Full disclosure: As a former evangelical Christian pastor I come at this work with a particular filter or lens. I also bring to it a certain educational experience having completed a three-year Master of Divinity in Pastoral Studies at Tyndale Seminary along with a four year Bachelor of Arts degree in English at Carleton University, a two year Journalism Diploma at Algonquin College and a Bachelor of Business Administration equivalency through Josef Silny & Assoc..

I am saying this because you need to know what I am bringing to the table as I review this edition. Despite the apparent variety I have been, and continue to be, a student of the word and a student of words.

I bring a bias of experience, as we all do. Born and raised in an Irish-Italian Catholic home. Baptized and Confirmed as Catholic I bring a bias. Moving from Catholicism through Atheism to evangelical Christianity I bring a bias. Floating now in the untethered place of post-church Christian I bring a bias and it is important for you to know these biases as you read this review.

Context: One of the most frustrating things I encountered as a pastor, as a student of literature and as a journalist is the constant, unrelenting pressure of proof-texting, which, according to Wikipedia’s good definition is:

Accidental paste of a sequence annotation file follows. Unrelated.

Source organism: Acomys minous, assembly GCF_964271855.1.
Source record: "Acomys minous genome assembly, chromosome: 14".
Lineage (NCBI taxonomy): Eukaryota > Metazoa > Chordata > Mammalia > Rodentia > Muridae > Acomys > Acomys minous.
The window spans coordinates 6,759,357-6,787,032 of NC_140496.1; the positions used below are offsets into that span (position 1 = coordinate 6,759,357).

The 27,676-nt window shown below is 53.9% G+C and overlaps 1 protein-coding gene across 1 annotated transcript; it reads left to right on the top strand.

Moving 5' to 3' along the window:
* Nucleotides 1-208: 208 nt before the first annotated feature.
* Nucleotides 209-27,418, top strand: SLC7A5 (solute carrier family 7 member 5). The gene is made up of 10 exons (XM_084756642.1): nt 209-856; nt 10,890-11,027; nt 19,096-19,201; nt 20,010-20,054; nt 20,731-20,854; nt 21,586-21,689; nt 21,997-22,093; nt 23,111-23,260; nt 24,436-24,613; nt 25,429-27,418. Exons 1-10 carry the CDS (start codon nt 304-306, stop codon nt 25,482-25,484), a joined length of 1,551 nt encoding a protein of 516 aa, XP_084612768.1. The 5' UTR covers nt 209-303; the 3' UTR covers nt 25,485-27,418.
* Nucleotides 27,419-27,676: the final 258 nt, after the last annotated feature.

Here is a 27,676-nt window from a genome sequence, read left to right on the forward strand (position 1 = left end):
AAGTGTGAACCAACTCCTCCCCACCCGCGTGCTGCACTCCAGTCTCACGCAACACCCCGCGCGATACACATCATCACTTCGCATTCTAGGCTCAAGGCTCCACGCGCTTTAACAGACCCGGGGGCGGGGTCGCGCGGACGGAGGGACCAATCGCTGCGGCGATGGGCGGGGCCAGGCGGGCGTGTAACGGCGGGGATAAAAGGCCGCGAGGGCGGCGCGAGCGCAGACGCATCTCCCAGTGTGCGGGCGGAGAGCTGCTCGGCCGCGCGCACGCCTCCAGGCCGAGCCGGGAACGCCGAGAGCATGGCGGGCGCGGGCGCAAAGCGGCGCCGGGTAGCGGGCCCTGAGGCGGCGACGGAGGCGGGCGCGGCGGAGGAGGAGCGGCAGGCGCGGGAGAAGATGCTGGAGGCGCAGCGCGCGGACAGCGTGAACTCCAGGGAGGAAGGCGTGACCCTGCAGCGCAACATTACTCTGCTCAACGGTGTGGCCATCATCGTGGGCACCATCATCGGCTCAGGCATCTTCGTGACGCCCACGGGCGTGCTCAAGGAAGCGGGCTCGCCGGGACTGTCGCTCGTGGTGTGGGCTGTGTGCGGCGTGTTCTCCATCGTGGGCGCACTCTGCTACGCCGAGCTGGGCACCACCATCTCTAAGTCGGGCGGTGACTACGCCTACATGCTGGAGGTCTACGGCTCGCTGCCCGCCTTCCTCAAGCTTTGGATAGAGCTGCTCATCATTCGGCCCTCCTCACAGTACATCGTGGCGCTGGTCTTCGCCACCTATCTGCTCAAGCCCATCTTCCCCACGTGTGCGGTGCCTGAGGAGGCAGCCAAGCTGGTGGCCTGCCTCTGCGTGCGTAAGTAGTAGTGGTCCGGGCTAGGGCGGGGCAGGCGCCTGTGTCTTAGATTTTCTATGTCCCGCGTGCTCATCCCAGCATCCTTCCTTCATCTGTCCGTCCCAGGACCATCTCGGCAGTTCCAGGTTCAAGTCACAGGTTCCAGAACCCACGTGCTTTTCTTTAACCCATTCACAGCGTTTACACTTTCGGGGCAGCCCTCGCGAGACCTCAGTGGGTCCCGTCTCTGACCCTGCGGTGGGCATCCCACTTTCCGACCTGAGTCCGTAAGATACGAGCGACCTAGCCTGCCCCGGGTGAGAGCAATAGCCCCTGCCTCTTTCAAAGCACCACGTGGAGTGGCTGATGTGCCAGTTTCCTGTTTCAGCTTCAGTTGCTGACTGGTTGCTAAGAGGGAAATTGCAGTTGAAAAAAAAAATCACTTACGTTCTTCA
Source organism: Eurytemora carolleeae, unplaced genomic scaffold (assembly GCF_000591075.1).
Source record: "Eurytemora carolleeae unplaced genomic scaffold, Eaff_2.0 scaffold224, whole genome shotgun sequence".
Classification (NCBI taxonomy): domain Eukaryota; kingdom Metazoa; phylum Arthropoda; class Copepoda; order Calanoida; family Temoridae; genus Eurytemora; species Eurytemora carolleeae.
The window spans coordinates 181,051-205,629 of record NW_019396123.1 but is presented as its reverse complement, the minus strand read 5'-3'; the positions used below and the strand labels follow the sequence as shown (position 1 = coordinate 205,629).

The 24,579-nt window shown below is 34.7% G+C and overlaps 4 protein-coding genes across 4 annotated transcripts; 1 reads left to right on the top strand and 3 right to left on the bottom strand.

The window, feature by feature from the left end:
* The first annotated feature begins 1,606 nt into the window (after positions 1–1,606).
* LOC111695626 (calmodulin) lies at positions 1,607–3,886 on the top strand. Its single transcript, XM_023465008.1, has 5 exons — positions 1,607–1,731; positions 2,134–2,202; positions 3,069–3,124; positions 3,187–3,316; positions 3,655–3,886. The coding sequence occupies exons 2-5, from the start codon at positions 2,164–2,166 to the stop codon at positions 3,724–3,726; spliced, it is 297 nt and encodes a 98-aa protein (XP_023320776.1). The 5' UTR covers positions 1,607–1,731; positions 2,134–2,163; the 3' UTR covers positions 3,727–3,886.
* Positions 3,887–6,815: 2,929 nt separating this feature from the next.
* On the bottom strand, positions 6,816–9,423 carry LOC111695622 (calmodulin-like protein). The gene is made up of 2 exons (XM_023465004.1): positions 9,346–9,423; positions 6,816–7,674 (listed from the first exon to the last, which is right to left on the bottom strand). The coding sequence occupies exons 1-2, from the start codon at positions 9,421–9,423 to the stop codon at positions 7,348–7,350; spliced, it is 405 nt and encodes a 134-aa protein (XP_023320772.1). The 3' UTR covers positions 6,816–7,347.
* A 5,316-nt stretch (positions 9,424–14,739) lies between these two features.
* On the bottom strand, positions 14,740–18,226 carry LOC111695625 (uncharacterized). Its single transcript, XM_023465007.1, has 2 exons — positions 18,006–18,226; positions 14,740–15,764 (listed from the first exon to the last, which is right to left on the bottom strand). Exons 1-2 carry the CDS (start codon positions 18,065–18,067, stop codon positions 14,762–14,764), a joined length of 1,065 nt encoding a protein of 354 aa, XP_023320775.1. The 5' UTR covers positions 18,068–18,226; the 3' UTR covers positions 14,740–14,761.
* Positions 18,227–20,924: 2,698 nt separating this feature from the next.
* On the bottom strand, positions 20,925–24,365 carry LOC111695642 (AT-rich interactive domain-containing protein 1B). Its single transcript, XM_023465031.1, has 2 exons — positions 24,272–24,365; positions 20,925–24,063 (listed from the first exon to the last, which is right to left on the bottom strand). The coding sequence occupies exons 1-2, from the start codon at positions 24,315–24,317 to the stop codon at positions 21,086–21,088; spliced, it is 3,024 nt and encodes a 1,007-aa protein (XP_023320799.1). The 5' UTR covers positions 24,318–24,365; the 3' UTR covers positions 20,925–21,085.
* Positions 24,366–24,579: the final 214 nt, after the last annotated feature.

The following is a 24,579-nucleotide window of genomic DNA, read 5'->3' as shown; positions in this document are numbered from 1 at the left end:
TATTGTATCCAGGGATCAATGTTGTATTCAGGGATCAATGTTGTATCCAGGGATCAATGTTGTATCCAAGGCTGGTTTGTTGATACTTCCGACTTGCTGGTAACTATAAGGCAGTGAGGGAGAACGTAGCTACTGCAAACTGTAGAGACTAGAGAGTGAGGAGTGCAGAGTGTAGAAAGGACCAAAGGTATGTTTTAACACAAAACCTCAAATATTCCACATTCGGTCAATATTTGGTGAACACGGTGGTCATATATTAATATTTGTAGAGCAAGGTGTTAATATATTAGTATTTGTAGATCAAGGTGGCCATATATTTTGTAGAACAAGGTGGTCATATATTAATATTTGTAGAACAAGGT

the practice of using isolated, out-of-context quotations from a document to establish a proposition in eisegesis.

(By eisegesis it is meant the act of inserting one’s own ideas/concepts into the text rather than exegesis which is the act of determining meaning from the text).

Proof-texting is everywhere – journalists do it all the time with quotes, scholars and students of literature do it all the time with created works, Christians and various other students and scholars of Christianity practically make it a profession out of doing it with the Bible and so it comes as no surprise that it happens quite often with the Quran too by both Muslims and non-Muslims.

Context is everything:

  1. When was the text created? By whom? To whom? In what language? In what culture? To what culture?